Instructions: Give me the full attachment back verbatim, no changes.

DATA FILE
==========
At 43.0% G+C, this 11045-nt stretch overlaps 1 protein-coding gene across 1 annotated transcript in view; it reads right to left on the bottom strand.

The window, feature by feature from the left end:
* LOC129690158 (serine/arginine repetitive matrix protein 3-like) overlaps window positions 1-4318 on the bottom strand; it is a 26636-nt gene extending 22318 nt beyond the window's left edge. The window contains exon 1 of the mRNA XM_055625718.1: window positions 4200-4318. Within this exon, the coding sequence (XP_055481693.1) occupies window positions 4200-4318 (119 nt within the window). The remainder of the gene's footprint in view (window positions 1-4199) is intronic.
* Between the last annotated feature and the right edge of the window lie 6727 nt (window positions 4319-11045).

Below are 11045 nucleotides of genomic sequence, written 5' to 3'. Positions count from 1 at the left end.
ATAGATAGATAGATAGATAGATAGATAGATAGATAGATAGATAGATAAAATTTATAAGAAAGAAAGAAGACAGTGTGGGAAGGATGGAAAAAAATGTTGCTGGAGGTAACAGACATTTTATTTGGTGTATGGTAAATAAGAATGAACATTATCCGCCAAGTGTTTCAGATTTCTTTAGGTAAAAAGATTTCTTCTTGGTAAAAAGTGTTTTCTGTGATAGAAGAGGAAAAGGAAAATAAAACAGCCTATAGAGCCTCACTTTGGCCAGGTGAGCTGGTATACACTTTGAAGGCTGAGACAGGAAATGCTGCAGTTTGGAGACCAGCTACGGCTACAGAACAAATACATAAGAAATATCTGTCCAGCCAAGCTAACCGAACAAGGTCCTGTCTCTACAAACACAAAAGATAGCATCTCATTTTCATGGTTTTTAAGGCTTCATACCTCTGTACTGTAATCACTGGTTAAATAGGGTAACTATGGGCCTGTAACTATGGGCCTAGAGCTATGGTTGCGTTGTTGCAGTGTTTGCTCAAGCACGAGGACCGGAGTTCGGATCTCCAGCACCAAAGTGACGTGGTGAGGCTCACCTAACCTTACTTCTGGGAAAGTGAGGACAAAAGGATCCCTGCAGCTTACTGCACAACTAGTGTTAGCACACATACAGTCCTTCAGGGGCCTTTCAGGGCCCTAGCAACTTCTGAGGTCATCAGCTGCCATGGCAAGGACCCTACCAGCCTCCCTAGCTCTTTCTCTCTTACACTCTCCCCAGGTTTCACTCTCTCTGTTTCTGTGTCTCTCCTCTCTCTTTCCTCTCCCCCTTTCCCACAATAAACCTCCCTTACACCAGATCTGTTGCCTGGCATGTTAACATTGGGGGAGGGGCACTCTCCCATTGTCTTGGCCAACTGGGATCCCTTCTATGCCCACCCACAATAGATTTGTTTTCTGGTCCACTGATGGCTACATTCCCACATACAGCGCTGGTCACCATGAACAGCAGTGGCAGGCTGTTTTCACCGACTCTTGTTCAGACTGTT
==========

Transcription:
At 43.0% G+C, this 11045-nt stretch overlaps 1 protein-coding gene across 1 annotated transcript in view; it reads right to left on the bottom strand.

The window, feature by feature from the left end:
* LOC129690158 (serine/arginine repetitive matrix protein 3-like) overlaps window positions 1-4318 on the bottom strand; it is a 26636-nt gene extending 22318 nt beyond the window's left edge. The window contains exon 1 of the mRNA XM_055625718.1: window positions 4200-4318. Within this exon, the coding sequence (XP_055481693.1) occupies window positions 4200-4318 (119 nt within the window). The remainder of the gene's footprint in view (window positions 1-4199) is intronic.
* Between the last annotated feature and the right edge of the window lie 6727 nt (window positions 4319-11045).

Below are 11045 nucleotides of genomic sequence, written 5' to 3'. Positions count from 1 at the left end.
ATAGATAGATAGATAGATAGATAGATAGATAGATAGATAGATAGATAAAATTTATAAGAAAGAAAGAAGACAGTGTGGGAAGGATGGAAAAAAATGTTGCTGGAGGTAACAGACATTTTATTTGGTGTATGGTAAATAAGAATGAACATTATCCGCCAAGTGTTTCAGATTTCTTTAGGTAAAAAGATTTCTTCTTGGTAAAAAGTGTTTTCTGTGATAGAAGAGGAAAAGGAAAATAAAACAGCCTATAGAGCCTCACTTTGGCCAGGTGAGCTGGTATACACTTTGAAGGCTGAGACAGGAAATGCTGCAGTTTGGAGACCAGCTACGGCTACAGAACAAATACATAAGAAATATCTGTCCAGCCAAGCTAACCGAACAAGGTCCTGTCTCTACAAACACAAAAGATAGCATCTCATTTTCATGGTTTTTAAGGCTTCATACCTCTGTACTGTAATCACTGGTTAAATAGGGTAACTATGGGCCTGTAACTATGGGCCTAGAGCTATGGTTGCGTTGTTGCAGTGTTTGCTCAAGCACGAGGACCGGAGTTCGGATCTCCAGCACCAAAGTGACGTGGTGAGGCTCACCTAACCTTACTTCTGGGAAAGTGAGGACAAAAGGATCCCTGCAGCTTACTGCACAACTAGTGTTAGCACACATACAGTCCTTCAGGGGCCTTTCAGGGCCCTAGCAACTTCTGAGGTCATCAGCTGCCATGGCAAGGACCCTACCAGCCTCCCTAGCTCTTTCTCTCTTACACTCTCCCCAGGTTTCACTCTCTCTGTTTCTGTGTCTCTCCTCTCTCTTTCCTCTCCCCCTTTCCCACAATAAACCTCCCTTACACCAGATCTGTTGCCTGGCATGTTAACATTGGGGGAGGGGCACTCTCCCATTGTCTTGGCCAACTGGGATCCCTTCTATGCCCACCCACAATAGATTTGTTTTCTGGTCCACTGATGGCTACATTCCCACATACAGCGCTGGTCACCATGAACAGCAGTGGCAGGCTGTTTTCACCGACTCTTGTTCAGACTGTT